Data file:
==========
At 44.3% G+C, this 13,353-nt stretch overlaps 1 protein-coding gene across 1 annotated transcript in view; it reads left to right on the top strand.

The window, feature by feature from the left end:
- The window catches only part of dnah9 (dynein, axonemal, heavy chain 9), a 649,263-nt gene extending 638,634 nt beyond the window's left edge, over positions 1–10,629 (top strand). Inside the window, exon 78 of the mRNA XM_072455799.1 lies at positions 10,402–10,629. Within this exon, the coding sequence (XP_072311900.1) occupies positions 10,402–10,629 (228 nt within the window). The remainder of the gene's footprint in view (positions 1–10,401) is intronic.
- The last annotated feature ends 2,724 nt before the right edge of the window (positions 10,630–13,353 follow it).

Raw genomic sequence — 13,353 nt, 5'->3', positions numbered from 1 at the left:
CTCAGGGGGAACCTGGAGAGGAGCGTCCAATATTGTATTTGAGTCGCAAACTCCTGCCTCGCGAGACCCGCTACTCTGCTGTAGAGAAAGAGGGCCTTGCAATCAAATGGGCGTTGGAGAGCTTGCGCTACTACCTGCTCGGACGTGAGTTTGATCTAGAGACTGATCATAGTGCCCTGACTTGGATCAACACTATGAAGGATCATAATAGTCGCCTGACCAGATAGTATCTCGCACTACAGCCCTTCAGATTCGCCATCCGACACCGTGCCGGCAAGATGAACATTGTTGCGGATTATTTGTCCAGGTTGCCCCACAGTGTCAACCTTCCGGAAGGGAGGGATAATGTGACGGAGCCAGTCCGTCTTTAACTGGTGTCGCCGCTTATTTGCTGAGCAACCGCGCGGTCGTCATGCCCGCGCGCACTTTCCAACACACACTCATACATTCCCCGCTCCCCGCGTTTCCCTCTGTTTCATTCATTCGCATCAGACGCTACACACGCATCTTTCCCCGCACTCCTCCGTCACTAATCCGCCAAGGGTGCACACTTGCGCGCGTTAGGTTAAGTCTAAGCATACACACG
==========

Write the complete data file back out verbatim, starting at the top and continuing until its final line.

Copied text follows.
At 44.3% G+C, this 13,353-nt stretch overlaps 1 protein-coding gene across 1 annotated transcript in view; it reads left to right on the top strand.

The window, feature by feature from the left end:
- The window catches only part of dnah9 (dynein, axonemal, heavy chain 9), a 649,263-nt gene extending 638,634 nt beyond the window's left edge, over positions 1–10,629 (top strand). Inside the window, exon 78 of the mRNA XM_072455799.1 lies at positions 10,402–10,629. Within this exon, the coding sequence (XP_072311900.1) occupies positions 10,402–10,629 (228 nt within the window). The remainder of the gene's footprint in view (positions 1–10,401) is intronic.
- The last annotated feature ends 2,724 nt before the right edge of the window (positions 10,630–13,353 follow it).

Raw genomic sequence — 13,353 nt, 5'->3', positions numbered from 1 at the left:
CTCAGGGGGAACCTGGAGAGGAGCGTCCAATATTGTATTTGAGTCGCAAACTCCTGCCTCGCGAGACCCGCTACTCTGCTGTAGAGAAAGAGGGCCTTGCAATCAAATGGGCGTTGGAGAGCTTGCGCTACTACCTGCTCGGACGTGAGTTTGATCTAGAGACTGATCATAGTGCCCTGACTTGGATCAACACTATGAAGGATCATAATAGTCGCCTGACCAGATAGTATCTCGCACTACAGCCCTTCAGATTCGCCATCCGACACCGTGCCGGCAAGATGAACATTGTTGCGGATTATTTGTCCAGGTTGCCCCACAGTGTCAACCTTCCGGAAGGGAGGGATAATGTGACGGAGCCAGTCCGTCTTTAACTGGTGTCGCCGCTTATTTGCTGAGCAACCGCGCGGTCGTCATGCCCGCGCGCACTTTCCAACACACACTCATACATTCCCCGCTCCCCGCGTTTCCCTCTGTTTCATTCATTCGCATCAGACGCTACACACGCATCTTTCCCCGCACTCCTCCGTCACTAATCCGCCAAGGGTGCACACTTGCGCGCGTTAGGTTAAGTCTAAGCATACACACG